Previous studies have shown that parent-child relationships and family dimensions can have a great influence on an adolescent child’s substance use (Hair et al., 2009; Bumpus and Rodgers, 2009). A lack of parental supervision makes adolescents particularly susceptible to substance use (Jacobson & Crockett, 2000). However, the specific family dimensions involved remain unclear. This week’s STASH reviews a study that identified the family dimensions and family members who are most important to preventing adolescent substance use (Jiménez-Iglesias, Moreno, Rivera, & Garcia-Moya, 2013).
- The sample included 14,825 boys and girls from Spain between the ages of 13 and 18 who completed the Health Behaviour in School-aged Children (HBSC) survey (Klimidis, Minas, & Ata, 1992).
- In addition to tobacco, alcohol, and cannabis use, participants reported on both maternal and paternal family dimension variables, such as perceived parental affection, perceived parental promotion of autonomy, family activities, perceived parental knowledge, and perceived sources of parental knowledge.1
- The researchers analyzed which maternal and paternal family dimension variables were most relevant for tobacco use, alcohol use, and cannabis use separately.
- Table 1 shows the correlations among family dimensions and substance use by parent gender.
- For the most part, all family dimension variables were associated with less substance use behavior.
- For example, adolescents who perceived their parents to be more affectionate and knowledgeable about their lives were less likely to report using tobacco, alcohol, and cannabis.
- Adolescents who perceived their fathers to be promoting their autonomy were less likely to use tobacco, alcohol, and cannabis. However, adolescents’ perceptions of their mothers’ promotion of autonomy was not associated with less alcohol and cannabis use.
- When both maternal and paternal variables were analyzed together, the most important family dimensions for adolescent substance use were mothers’ parental knowledge, adolescent disclosure to mothers, and family activities.
- It is not possible to infer causal relationships between family dimensions and substance use in adolescents because the criteria for causality are not met.
- This study does not take into account that parental and adolescent relationships are dynamic and based upon the combined interaction of parental and adolescent influences.
- The authors of the study only used adolescents in their sample. Therefore, all variables measured are based on adolescent perceptions and may only reveal partial truth about the reality of parent-teen relationships.
- Many of the associations the researchers observed were small. They were statistically significant due to the large sample size and resulting high degree of statistical power.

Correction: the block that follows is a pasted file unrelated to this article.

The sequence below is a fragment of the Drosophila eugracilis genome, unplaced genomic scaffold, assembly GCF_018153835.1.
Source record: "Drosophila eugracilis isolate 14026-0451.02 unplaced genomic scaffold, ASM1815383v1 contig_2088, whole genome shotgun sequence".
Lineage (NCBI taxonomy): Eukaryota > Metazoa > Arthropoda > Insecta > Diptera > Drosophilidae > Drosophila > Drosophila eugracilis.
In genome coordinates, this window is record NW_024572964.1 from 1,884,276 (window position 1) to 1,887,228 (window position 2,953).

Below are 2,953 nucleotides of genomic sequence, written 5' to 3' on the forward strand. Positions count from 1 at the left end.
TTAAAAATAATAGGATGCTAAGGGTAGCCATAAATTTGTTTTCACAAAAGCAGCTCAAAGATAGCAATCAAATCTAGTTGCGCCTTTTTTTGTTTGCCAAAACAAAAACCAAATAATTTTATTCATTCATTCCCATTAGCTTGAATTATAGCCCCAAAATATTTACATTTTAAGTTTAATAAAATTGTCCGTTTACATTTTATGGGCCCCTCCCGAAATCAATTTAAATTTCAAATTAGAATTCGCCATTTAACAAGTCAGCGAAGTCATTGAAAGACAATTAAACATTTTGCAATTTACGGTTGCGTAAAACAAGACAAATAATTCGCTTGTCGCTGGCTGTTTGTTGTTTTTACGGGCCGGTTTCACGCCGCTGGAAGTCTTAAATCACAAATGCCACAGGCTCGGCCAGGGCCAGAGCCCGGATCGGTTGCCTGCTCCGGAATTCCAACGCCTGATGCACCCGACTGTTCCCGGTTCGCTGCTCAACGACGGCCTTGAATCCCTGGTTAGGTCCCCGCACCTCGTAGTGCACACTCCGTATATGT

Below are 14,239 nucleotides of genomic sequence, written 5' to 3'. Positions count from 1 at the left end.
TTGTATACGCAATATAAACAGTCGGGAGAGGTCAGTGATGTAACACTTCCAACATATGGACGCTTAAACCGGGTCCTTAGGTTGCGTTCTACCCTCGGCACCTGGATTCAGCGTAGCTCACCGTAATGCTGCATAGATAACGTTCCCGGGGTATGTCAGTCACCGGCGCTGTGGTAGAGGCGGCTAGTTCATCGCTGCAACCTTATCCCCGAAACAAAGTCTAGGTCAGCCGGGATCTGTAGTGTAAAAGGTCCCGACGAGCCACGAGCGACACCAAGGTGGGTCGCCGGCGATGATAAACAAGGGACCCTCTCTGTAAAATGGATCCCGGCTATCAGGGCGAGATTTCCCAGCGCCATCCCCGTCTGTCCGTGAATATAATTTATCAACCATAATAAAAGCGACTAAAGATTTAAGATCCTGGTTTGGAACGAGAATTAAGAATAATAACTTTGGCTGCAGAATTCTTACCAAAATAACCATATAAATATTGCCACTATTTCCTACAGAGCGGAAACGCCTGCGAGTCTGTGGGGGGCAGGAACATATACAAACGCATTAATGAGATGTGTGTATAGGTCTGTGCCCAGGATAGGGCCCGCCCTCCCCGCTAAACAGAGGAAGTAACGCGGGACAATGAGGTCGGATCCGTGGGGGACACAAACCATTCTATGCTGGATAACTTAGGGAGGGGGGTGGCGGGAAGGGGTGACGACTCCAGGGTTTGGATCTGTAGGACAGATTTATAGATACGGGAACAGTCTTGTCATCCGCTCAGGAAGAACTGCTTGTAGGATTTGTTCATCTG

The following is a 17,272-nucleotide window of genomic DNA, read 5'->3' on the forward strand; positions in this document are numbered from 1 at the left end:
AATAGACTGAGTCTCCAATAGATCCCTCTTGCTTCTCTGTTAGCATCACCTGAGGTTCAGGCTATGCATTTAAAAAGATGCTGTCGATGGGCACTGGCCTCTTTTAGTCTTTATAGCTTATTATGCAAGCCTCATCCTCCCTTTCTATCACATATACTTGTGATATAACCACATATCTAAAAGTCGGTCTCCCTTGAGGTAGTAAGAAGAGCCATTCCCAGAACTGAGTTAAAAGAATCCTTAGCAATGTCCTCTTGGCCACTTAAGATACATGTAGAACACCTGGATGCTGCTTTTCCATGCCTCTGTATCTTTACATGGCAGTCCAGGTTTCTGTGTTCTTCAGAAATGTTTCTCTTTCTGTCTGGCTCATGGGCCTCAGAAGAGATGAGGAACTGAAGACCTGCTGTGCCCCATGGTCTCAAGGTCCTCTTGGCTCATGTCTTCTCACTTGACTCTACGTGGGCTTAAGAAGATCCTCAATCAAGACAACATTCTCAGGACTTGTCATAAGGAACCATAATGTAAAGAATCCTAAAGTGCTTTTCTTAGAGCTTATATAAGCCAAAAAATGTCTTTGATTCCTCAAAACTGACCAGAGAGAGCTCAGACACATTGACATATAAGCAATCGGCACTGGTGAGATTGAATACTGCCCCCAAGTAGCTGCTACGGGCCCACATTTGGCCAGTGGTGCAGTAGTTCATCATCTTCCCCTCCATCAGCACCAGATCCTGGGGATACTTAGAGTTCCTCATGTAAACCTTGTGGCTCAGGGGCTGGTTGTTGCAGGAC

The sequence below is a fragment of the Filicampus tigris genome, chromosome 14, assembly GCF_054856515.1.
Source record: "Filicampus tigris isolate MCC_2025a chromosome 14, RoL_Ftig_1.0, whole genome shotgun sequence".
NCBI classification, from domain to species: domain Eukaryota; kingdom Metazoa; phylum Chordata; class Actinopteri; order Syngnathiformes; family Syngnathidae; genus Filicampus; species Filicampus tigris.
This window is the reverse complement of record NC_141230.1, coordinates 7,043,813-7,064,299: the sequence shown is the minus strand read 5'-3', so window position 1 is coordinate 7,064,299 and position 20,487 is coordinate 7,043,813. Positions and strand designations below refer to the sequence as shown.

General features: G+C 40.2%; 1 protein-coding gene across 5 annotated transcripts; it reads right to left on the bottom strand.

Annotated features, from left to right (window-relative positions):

The results of this study support the idea that family dimensions are associated with adolescent use of tobacco, alcohol, and cannabis. Parental knowledge, adolescent disclosure, and family activities were the strongest factors, and they might be important for a variety of reasons. For example, parental knowledge might reflect close, communicative relationships or the knowledge needed to protect adolescents from making harmful decisions, regardless of teen participation. Adolescent disclosure is important because this aids the ability of parents to guide safe decision-making. Family activities could limit substance use because parents can use this time to promote healthy attitudes and values. Though mothers might have a particularly strong opportunity to promote healthy attitudes related to substance use, this study shows that family dimensions, in general, are important to consider in adolescent substance use behavior.
- Melanie Mitchell
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Bumpus, M. F., & Rodgers, K. B. (2009). Parental knowledge and its sources examining the moderating roles of family structure and race. Journal of Family Issues, 30, 1356-1378.
Hair, E. C., Moore, K. A., Hadley, A. M., Kaye, K., Day, R. D., & Orthner, D. K. (2009). Parent marital quality and the parent-adolescent relationship: Effects on adolescent and young adult health outcomes. Marriage and Family Review, 45, 218-248.
Jacobson, K. C., & Crockett, L. J. (2000). Parental monitoring and adolescent adjustment: An ecological perspective. Journal of Research on Adolescence, 10, 65-97.
Jiménez-Iglesias, A., Moreno, C., Rivera, F., & Garcia-Moya, I. (2013). The role of the family in promoting responsible substance use in adolescence. Journal of Child and Family Studies, 22, 585-602.
Klimidis, S., Minas, I. H., & Ata, A. W. (1992). The PBI-BC: A brief current form of the parental bonding instrument for adolescent research. Comprehensive Psychiatry, 33, 374-377.
- Perceived parental affection: “My mother/father helps me as much as I need/is loving/understands my problems and worries/makes me feel better when I am upset.”
- Perceived parental promotion of autonomy: “My mother/father lets me do the things I like doing/likes for me to make my own decisions/tries to control everything I do/treats me like a baby.”
- Family activities: Measured both the frequency that participants engaged in activities with the family, such as watching TV or eating a meal together, as well as enjoyment that adolescents received from these activities.
- Perceived parental knowledge: “How much does your mother/father really know about who your friends are/how you spend your money/where you are after school/where you go at night/what you do with your free time?”
- Perceived sources of parental knowledge:
- Adolescent disclosure: “In general, my mother/father knows about these things because she/he asks me directly and I tell her/him.”
- Parental solicitation: “In general, my mother/father knows about these things because I tell her/him spontaneously, even if she/he doesn’t ask.”